A surprise change in monetary policy by the Swiss National Bank has upped the ante for the European Central Bank ahead of a meeting next week, during which it is expected to announce new stimulus measures, Jeremy Stretch, head of FX strategy at CIBC, told CNBC.
"If the ECB does not step up to market expectations, then I think we would see further degrees of elevated volatility, and hence the reason that investors have been seeking the safety of bonds," he said in a "Squawk Box" interview on Friday. "The question is will the ECB disappoint or will they provide enough liquidity to the system to at least assuage investors?"
While Europe's peripheral economies have been under pressure for some time, the euro has cheapened considerably already from highs seen in early 2014, Stretch said. Over time, that will provide some loosening of monetary conditions, he added, but ultimately that loosening must accelerate.
"That's the reason why the euro effectively continues to be talked down by the ECB, and that's why the policy of expanding its balance sheet is effectively aimed at boosting economic conditions," he said.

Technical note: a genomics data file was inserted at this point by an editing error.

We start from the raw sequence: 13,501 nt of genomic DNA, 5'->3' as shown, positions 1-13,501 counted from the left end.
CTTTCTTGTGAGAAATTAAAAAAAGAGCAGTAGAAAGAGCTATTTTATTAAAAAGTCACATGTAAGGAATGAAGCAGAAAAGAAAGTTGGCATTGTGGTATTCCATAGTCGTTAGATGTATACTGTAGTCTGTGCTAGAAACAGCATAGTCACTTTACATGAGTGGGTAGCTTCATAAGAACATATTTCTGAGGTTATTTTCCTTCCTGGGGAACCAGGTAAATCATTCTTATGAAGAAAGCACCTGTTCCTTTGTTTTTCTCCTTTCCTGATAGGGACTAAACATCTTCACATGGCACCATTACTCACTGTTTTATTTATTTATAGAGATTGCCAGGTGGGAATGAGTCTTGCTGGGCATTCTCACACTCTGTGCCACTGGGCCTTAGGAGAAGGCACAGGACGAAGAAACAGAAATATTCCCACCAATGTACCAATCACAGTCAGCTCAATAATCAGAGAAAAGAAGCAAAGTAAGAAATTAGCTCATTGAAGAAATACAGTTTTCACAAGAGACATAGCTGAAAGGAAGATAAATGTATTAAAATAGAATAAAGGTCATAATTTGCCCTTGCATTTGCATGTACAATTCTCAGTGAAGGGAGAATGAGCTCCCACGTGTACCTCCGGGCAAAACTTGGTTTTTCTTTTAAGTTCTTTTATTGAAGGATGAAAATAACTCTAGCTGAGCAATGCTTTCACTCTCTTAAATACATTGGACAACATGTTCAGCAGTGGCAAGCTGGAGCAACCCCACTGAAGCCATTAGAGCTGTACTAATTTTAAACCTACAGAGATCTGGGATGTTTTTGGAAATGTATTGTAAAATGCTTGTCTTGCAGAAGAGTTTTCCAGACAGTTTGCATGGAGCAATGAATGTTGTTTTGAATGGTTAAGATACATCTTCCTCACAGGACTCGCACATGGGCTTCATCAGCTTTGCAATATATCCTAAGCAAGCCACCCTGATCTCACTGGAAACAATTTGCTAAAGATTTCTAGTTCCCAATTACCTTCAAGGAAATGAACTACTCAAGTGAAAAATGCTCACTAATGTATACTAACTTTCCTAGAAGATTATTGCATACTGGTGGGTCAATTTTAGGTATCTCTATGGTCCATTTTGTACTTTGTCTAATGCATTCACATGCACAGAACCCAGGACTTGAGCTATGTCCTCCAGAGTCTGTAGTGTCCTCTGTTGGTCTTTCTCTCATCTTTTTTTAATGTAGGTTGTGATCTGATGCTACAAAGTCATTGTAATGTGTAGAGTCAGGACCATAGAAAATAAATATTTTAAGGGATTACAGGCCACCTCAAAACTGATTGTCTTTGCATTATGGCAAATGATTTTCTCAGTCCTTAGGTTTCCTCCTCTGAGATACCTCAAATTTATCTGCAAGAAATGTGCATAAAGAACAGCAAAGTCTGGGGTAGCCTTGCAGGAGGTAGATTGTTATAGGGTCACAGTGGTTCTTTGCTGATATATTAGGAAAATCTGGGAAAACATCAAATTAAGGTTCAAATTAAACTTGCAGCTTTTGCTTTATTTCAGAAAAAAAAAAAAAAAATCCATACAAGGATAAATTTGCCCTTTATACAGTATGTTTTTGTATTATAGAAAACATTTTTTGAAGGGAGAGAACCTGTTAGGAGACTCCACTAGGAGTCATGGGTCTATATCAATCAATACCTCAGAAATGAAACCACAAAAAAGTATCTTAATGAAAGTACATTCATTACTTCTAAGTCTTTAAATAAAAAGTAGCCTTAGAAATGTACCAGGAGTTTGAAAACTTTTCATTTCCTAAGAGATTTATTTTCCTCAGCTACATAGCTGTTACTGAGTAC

Switzerland's decision in 2011 to peg its currency to the euro essentially absolved the Swiss of setting their own monetary policy, but that line became increasing untenable in recent weeks, he said. The consequence has been an extreme value loss for the Swiss, adding up to roughly double the profit the SNB made last year, he said.
One could argue the current valuation of the Swiss franc is more realistic in view of its huge current account surplus of 10 to 12 percent of GDP, Stretch said.
The impact on the euro zone will be a net benefit, he added, as a cheapening of the euro will help Europe's periphery and further boost Germany, which has continued to drive growth in the currency union. "Without that motor of growth, the euro zone looks much sicker, and I think that would be much more damaging for the global economy, which of course, the euro zone is still an integral part."
Discussions of the U.S. dollar and euro reaching parity are likely pre-emptive, but the euro could fall back to lows of $1.10 or $1.12 against the dollar, he said.